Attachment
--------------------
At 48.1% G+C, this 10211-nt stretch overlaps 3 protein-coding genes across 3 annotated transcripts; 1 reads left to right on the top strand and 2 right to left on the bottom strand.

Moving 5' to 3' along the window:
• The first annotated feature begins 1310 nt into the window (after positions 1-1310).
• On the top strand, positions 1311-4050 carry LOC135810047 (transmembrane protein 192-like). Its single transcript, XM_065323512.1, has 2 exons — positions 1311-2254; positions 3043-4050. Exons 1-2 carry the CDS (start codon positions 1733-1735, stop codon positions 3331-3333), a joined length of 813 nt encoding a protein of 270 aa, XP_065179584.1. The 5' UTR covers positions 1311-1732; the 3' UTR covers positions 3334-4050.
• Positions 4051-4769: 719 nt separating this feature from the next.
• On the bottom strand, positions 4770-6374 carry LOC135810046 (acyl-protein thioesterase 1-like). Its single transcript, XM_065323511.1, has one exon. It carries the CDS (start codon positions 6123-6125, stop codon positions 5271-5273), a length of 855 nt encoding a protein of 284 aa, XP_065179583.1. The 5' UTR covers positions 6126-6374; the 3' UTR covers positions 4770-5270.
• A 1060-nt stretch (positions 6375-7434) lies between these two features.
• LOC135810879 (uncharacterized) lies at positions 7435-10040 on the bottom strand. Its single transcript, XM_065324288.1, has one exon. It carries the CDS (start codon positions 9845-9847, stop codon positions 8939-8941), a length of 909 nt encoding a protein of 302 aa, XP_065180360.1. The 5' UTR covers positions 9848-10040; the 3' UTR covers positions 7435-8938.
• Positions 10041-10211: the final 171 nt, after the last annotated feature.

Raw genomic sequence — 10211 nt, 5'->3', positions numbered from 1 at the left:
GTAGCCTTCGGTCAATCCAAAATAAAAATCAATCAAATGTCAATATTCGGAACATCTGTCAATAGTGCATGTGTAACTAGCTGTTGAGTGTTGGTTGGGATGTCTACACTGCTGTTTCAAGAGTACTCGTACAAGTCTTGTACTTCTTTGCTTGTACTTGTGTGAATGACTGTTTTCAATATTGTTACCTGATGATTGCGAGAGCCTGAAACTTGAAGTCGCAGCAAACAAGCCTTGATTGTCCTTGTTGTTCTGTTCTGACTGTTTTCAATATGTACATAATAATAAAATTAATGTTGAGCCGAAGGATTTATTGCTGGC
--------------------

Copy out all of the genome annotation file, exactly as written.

At 48.1% G+C, this 10211-nt stretch overlaps 3 protein-coding genes across 3 annotated transcripts; 1 reads left to right on the top strand and 2 right to left on the bottom strand.

Moving 5' to 3' along the window:
• The first annotated feature begins 1310 nt into the window (after positions 1-1310).
• On the top strand, positions 1311-4050 carry LOC135810047 (transmembrane protein 192-like). Its single transcript, XM_065323512.1, has 2 exons — positions 1311-2254; positions 3043-4050. Exons 1-2 carry the CDS (start codon positions 1733-1735, stop codon positions 3331-3333), a joined length of 813 nt encoding a protein of 270 aa, XP_065179584.1. The 5' UTR covers positions 1311-1732; the 3' UTR covers positions 3334-4050.
• Positions 4051-4769: 719 nt separating this feature from the next.
• On the bottom strand, positions 4770-6374 carry LOC135810046 (acyl-protein thioesterase 1-like). Its single transcript, XM_065323511.1, has one exon. It carries the CDS (start codon positions 6123-6125, stop codon positions 5271-5273), a length of 855 nt encoding a protein of 284 aa, XP_065179583.1. The 5' UTR covers positions 6126-6374; the 3' UTR covers positions 4770-5270.
• A 1060-nt stretch (positions 6375-7434) lies between these two features.
• LOC135810879 (uncharacterized) lies at positions 7435-10040 on the bottom strand. Its single transcript, XM_065324288.1, has one exon. It carries the CDS (start codon positions 9845-9847, stop codon positions 8939-8941), a length of 909 nt encoding a protein of 302 aa, XP_065180360.1. The 5' UTR covers positions 9848-10040; the 3' UTR covers positions 7435-8938.
• Positions 10041-10211: the final 171 nt, after the last annotated feature.

Raw genomic sequence — 10211 nt, 5'->3', positions numbered from 1 at the left:
GTAGCCTTCGGTCAATCCAAAATAAAAATCAATCAAATGTCAATATTCGGAACATCTGTCAATAGTGCATGTGTAACTAGCTGTTGAGTGTTGGTTGGGATGTCTACACTGCTGTTTCAAGAGTACTCGTACAAGTCTTGTACTTCTTTGCTTGTACTTGTGTGAATGACTGTTTTCAATATTGTTACCTGATGATTGCGAGAGCCTGAAACTTGAAGTCGCAGCAAACAAGCCTTGATTGTCCTTGTTGTTCTGTTCTGACTGTTTTCAATATGTACATAATAATAAAATTAATGTTGAGCCGAAGGATTTATTGCTGGC